It’s Wednesday morning here in good ole Las Vegas and I’m about to hop on a flight back to Philly. When I woke up the first thing that hit my mind was how so much the affiliate marketing industry has changed in just 1 year. For those of you that attended the Affiliate Summit conference last year, you know exactly what I’m talking about.
Let’s go back in time. Last year we arrived to the Rio and picked up a conference bag packed to the brim with freebies. The big networks like Hydra, Azoogle, and CX Digital, hosted plush parties such as “Party Like A Billionaire” or “Party At The Hangover Suite.” Top advertisers threw decadent revelries – one spent over $900,000 on Dom Perigon at Club Excess. Free trial offers were abundant – with minimum payouts of $50. These were good times for the giants.
Fast forward to 2011. This year we arrived to the Wynn, arguably the nicest venue in Las Vegas to hold a conference at. After picking up our tradeshow bag, we noticed it was practically empty. Hydra went out of business, Azoogle and CX Digital not only cut 3/4 of their staff, they also have $50 million dollars in accounts receivable. Wow, talk about poor accounting systems! And then there’s Clickbooth, haha, don’t even get me started.
So what in the hell happened? “Change” is what happened. Big changes. And they can all be traced to 3 things:
1. Disruptive Technology:
The barrier to entry for new affiliate networks went from $15,000 all the way down to $200. HasOffers hit the scene and took no prisoners. This software platform allows anyone to start a network – not always a good thing considering some of the people in this space. Nevertheless, the top affiliates in the space got wise to the game. Who needs a network like Clickbooth afterall? Without affiliates, ClickBooth and other networks are out of business.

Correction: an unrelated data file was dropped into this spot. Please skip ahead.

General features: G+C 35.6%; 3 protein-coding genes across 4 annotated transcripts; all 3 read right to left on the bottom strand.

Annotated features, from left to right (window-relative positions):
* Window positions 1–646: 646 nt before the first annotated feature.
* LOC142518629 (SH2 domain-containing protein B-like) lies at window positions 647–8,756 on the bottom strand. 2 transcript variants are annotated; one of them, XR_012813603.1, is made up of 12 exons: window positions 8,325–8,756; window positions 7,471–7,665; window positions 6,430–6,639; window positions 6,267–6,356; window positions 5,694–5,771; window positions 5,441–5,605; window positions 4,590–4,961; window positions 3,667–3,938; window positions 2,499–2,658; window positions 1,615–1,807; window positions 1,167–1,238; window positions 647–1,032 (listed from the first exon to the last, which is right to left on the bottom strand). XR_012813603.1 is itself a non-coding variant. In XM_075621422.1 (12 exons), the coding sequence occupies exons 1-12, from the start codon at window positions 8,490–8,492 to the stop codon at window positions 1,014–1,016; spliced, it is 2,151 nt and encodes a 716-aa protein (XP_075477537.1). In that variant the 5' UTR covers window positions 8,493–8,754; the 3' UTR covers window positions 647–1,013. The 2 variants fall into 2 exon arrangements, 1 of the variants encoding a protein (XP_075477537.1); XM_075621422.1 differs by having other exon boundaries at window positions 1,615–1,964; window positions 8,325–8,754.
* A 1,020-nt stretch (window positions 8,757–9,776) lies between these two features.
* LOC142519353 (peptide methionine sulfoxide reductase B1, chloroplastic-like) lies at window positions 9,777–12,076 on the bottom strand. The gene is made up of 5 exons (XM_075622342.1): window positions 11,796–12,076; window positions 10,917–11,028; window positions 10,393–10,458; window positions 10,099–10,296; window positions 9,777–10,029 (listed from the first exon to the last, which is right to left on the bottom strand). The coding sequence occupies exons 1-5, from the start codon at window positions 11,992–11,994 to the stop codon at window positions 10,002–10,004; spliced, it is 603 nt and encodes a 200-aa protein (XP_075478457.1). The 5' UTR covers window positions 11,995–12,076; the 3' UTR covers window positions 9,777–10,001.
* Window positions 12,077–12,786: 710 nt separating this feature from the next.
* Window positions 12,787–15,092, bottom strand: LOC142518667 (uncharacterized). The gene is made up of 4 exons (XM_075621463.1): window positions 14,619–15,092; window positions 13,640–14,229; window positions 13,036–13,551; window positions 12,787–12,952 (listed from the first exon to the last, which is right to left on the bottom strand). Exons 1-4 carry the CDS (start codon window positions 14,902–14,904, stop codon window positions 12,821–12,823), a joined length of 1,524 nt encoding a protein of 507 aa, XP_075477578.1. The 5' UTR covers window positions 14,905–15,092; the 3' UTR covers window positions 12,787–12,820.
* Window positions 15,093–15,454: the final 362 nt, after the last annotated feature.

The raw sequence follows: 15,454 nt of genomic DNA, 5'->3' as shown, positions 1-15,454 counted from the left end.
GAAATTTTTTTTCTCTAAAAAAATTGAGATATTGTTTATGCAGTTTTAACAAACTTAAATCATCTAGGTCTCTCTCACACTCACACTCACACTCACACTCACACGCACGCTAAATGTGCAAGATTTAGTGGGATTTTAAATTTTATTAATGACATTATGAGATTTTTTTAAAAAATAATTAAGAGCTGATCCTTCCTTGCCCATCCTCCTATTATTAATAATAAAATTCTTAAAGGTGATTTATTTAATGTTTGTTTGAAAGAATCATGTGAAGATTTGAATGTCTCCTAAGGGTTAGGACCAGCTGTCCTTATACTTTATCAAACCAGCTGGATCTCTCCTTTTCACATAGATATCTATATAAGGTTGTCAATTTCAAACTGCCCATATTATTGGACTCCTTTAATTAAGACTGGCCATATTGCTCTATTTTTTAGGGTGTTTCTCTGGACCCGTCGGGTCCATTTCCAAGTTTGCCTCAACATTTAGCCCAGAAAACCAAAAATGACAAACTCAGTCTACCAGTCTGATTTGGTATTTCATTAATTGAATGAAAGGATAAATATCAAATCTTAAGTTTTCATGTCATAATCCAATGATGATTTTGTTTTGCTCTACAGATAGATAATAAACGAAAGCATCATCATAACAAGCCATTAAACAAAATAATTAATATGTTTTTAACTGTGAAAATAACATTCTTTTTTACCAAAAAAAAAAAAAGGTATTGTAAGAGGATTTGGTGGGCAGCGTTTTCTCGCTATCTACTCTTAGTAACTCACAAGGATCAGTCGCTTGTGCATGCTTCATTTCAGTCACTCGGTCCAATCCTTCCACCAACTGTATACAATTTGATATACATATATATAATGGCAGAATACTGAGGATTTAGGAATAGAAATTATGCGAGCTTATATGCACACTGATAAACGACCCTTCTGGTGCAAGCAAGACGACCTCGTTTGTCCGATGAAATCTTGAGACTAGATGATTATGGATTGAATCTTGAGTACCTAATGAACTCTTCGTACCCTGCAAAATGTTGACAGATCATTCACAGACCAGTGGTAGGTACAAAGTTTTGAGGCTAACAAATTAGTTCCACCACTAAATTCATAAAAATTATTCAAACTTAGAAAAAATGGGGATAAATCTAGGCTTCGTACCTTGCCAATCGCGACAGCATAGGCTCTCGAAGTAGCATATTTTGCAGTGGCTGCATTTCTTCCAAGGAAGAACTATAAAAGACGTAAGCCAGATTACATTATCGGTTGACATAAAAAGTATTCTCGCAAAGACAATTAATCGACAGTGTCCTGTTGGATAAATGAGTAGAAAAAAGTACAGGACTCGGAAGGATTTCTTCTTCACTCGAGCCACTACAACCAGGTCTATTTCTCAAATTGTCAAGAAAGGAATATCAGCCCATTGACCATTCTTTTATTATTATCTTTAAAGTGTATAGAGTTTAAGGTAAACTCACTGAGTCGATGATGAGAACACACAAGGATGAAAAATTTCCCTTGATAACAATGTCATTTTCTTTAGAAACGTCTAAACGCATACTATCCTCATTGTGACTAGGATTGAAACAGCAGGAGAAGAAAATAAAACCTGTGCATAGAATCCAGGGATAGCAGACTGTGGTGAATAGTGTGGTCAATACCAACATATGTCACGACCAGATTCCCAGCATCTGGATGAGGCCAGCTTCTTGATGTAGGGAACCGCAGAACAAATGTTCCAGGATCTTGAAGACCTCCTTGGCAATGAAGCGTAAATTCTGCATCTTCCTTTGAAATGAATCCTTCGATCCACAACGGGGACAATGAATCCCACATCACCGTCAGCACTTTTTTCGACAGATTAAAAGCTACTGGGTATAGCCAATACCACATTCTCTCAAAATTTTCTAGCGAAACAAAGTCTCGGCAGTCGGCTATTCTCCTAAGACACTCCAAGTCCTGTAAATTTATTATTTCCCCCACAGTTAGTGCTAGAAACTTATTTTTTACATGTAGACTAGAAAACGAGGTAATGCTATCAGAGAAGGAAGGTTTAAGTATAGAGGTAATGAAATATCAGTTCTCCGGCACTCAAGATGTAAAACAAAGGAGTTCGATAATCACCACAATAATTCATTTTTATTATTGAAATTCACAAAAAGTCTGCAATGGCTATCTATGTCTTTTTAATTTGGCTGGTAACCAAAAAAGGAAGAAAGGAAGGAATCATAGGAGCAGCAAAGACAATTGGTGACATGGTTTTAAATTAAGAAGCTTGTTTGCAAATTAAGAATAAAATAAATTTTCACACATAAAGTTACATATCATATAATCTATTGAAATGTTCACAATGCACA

2. The Rise Of The Mini Network:
The top affiliates started leaving the big networks and started their own “mini-networks.” These mini-networks are comprised of the top affiliate marketers in the world. Instead of staffing hundreds, they’re very lean. From an advertiser’s perspective, you can cut the middleman (big Network) out of the equation and save money on CPA fees. Plus there’s no fraud because these mini-networks have direct relationships with their publishers. BTW, on the traffic sources page, I list the top mini-networks.
3. Diversify or Die:
Do you know what the tell tale sign of a dying affiliate network is? Walk up to a booth and ask: “so what do you guys do here that makes you different?” If they answer: “We’re a CPA Affiliate Network and Have The Highest Payout” then there’s just one thing to do: run as fast as you can in the opposite direction.
Neverblue, Copeac, Clickbooth, CX Digital, Epic Direct, Max Bounty, etc., they’re all the same, and they’re all laying off staff big time. The mini networks such as Health Converter, Ads Direct, and Pirannah Media focus on a niche. The value they create for other’s is what’s making them rich and the giants poor.
Next year I don’t expect to see a lot of the former giants exhibiting at ASW. Instead I think we’ll see more company’s exhibiting that offer value added services. What do you think?